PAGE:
PRINCETON — Bureau County Board member Loretta Volker is speaking out about a “glaring need” which the Illinois Project for Local Assessment of Needs (IPLAN) has revealed about Bureau County.
The IPLAN is a community health assessment and planning process that is conducted every five years by local health departments in the state. The law requires health departments to examine the statistics and determine how to address major health issues.
What is Bureau County’s major health issue?
According to Volker, the county is in need of increased mental health services.
While the results are not much different from many rural areas in the state, Volker said the one thing that sets the county apart from others is the suicide rate, which is one of the highest in the state.
“That sounds really bad, but our statistics are really skewed. The Bureau County population consists of high percentages of youth and retirees,” she said. “In both population groups, that’s where you have higher incidents.”
Parallel to that information, she expressed concerns in the decreasing number of child psychologists.
“The consequences are children being diagnosed and prescribed psychotropic drugs by their family doctors,” she said. “Nothing against family doctors … however, the amount of psychiatric training to treat children and provide the appropriate medication and dosage for children is surprisingly much less than even a nurse because there is so much waterfront to cover.”
Volker said many surveyors are now discovering children in need of psychiatric care are frequently being diagnosed by family doctors with Attention Deficit Disorder. The dosages of medications are also a continuous issue.
“They should be given out based on a person’s body weight, however, adolescent bodies shift and change a lot, therefore there are inaccuracies there,” she said.
Also, adolescents are now being exposed to drugs and alcohol more than ever. Volker said mixing Attention Deficit Disorder medications with other substances can be the cause of many accidental suicides.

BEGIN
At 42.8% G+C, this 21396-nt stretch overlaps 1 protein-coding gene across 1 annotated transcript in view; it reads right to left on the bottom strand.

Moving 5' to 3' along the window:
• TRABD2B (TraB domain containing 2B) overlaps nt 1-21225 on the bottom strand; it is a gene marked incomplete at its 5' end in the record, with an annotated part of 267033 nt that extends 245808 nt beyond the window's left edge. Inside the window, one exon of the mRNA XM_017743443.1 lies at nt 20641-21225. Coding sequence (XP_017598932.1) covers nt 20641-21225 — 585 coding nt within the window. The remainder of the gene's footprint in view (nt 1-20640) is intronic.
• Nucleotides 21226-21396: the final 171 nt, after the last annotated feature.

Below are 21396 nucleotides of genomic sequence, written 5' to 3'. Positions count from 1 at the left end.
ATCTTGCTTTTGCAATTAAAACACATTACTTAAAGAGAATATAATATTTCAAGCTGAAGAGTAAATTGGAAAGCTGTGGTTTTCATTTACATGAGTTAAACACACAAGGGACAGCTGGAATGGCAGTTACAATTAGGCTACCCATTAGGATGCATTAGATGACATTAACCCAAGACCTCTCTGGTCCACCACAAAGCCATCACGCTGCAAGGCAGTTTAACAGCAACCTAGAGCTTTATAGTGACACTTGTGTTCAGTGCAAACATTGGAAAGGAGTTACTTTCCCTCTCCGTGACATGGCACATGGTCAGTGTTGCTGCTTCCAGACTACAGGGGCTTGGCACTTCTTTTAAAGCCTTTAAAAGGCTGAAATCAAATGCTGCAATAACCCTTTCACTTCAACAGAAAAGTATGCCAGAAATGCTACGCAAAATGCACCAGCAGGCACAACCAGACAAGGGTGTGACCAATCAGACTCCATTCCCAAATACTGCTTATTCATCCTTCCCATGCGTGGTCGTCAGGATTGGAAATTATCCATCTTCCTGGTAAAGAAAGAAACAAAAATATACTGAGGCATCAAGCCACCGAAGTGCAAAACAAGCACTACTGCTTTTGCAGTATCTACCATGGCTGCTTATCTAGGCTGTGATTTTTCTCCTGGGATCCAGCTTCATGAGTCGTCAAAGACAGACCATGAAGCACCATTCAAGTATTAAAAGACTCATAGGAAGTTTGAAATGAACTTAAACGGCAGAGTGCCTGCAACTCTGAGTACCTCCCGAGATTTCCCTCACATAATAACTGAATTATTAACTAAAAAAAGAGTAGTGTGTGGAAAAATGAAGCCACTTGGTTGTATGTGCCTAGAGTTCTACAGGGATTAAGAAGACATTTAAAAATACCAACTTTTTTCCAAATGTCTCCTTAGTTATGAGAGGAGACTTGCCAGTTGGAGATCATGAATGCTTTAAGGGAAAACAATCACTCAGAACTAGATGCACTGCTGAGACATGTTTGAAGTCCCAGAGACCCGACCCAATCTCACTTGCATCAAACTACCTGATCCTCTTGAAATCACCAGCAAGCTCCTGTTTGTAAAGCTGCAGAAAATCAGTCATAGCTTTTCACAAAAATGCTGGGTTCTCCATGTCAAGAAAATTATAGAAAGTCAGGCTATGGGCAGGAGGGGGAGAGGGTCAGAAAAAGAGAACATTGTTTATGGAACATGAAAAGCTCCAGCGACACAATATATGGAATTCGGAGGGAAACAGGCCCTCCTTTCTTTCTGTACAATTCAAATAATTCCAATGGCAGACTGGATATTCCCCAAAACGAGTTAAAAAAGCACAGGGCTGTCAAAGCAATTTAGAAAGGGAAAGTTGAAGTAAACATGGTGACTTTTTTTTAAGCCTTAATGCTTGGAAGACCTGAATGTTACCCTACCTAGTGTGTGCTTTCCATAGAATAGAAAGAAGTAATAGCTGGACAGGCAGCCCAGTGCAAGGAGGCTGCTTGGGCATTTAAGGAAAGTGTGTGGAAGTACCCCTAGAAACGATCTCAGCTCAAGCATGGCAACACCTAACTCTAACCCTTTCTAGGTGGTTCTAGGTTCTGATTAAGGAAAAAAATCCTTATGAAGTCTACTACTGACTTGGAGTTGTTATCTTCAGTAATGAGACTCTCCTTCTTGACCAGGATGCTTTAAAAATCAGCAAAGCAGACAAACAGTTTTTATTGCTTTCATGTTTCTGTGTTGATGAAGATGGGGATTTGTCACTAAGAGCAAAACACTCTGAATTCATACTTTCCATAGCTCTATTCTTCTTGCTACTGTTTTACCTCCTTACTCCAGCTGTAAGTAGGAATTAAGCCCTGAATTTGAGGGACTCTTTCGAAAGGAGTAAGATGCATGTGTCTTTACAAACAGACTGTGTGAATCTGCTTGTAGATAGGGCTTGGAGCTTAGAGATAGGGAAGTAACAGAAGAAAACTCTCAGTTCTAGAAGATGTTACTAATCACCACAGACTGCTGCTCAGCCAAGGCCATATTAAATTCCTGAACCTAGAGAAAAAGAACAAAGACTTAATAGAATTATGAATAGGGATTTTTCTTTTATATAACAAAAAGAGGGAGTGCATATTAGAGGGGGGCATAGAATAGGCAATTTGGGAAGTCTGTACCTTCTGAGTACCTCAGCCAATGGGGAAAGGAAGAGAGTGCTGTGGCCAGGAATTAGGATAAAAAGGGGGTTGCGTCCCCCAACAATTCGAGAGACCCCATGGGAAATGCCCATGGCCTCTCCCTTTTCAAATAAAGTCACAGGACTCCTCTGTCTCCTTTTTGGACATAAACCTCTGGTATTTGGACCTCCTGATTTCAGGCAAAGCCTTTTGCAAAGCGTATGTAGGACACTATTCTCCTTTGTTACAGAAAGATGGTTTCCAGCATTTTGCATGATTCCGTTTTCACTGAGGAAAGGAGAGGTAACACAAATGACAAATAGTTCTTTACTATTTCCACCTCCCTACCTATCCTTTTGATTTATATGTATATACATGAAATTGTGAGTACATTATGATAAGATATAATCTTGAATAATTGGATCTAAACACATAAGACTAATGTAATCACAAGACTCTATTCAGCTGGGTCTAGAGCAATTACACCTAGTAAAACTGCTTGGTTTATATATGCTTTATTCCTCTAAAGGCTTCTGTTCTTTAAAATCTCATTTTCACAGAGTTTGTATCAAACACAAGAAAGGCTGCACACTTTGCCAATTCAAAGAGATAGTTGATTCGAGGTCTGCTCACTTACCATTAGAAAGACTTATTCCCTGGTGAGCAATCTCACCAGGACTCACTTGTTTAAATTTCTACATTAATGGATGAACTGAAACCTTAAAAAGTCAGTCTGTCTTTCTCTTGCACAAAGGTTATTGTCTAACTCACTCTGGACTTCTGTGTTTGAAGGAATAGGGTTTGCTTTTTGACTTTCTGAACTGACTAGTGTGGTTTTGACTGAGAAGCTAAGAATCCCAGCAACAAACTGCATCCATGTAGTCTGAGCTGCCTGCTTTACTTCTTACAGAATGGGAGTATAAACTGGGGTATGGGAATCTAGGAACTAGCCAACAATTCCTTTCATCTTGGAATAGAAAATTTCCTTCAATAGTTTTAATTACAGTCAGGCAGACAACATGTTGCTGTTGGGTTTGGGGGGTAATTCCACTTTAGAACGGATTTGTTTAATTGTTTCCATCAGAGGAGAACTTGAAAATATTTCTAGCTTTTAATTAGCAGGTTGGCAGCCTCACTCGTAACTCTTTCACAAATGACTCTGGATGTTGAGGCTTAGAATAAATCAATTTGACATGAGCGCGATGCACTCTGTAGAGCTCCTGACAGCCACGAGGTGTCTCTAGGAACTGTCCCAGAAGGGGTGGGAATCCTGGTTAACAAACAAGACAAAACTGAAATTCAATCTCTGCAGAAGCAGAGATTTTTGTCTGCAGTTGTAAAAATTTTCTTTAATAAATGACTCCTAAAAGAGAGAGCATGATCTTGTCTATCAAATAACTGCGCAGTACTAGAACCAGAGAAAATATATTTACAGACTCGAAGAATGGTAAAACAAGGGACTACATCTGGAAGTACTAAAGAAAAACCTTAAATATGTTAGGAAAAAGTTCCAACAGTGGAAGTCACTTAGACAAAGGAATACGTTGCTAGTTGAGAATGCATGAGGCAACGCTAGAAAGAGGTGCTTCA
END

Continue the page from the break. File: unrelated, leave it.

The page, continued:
Other issues that lead to suicide, which are being studied, are bullying and terrorism in schools. Volker said the youngest victims in school shootings are now becoming the victimizers.
What is influencing these situations?
After hearing well-known psychology Professor and Army Ranger Lt. Col. Dave Grossman speak at a recent workshop, it was evident he feels violence stems from children being exposed to aggressive TV programs and video games, said Volker.
“Shoot ‘em up and squashing and smashing type of things,” she explained. “Through these programs and the media, kids are getting violent intake in their psyche.”
She said according to Grossman’s studies, video games now include directions on how best to kill their opponent with various types of weapons.
“He has investigated school shootings and has found that children who have gone and shot up the schools have played certain video games with the violence,” Volker said.
What is the next step?
Volker is working to reach out to the two specific demographic groups pointed out in the IPLAN.
She has already started reaching out to the elderly and is thinking of ways to form sub-groups of community helpers “helping one another” to find needed relief. She has also asked the Optimist Club of Princeton to put their heads together and think of ways to approach and help the youth demographic.
“We need to seek out the possible mental health resources we have and think of innovative ways to get things done in these communities,” Volker said. “Bureau County is good at dealing with their own problems when they know what they are and know the resources they have. We can pool together.”
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